“Instead of creating a project implementation unit with outside staff, the Ministry of Commerce created a permanent institution in the form of the Department of International Cooperation (DICO) as the main project implementing entity. They developed the project, they submit it to us and they lead the implementation of the project but can call on us for support,” Tran says.

“Five years down the road you can see the difference — they have confidence to manage projects and you can see they are doing well — they have started by managing US$1.5 million in projects and they are now managing a US$36.3 million loan. That is the indication of institutional capacity.”

“If you don’t enable people to learn by doing and to make mistakes, then they won’t grow.”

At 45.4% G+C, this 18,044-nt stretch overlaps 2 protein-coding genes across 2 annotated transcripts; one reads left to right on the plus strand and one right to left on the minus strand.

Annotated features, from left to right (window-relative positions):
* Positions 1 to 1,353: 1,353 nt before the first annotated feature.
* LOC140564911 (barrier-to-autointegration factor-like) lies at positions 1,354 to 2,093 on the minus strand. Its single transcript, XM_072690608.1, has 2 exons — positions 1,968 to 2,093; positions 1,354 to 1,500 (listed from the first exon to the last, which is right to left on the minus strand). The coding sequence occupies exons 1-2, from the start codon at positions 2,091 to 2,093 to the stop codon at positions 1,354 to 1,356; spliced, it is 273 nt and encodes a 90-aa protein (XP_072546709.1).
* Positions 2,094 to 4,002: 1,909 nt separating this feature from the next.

Tekreth has found this approach refreshing.

“Before the staff didn’t know much about HR, finance, monitoring and evaluation but by doing the project implementation and receiving specialised short- and long-term training, we feel very strong in our capacity,” she says. 

“Even me, I learnt from all that ongoing technical and financial support.” 

Mr Suon Prasith, Deputy Director General at the General Department of International Trade in the Ministry of Commerce, confirmed: ''Through the EIF, Cambodia implements aid for trade effectively and took ownership seriously."


A testament to a well-implemented set of programs, most of the 10 sectors that were identified for increased supply have performed very well over the past decade, Tekreth says.

The high value silk project, which has been supported by the EIF, has seen a 74% increase in export of Cambodian silk and exports reached five selected import markets: the EU, the USA, Japan, Australia and New Zealand. Over 160 new weavers have been employed and nearly 130 new silk product designs developed, showing Cambodia can not only compete not only on price but also on quality.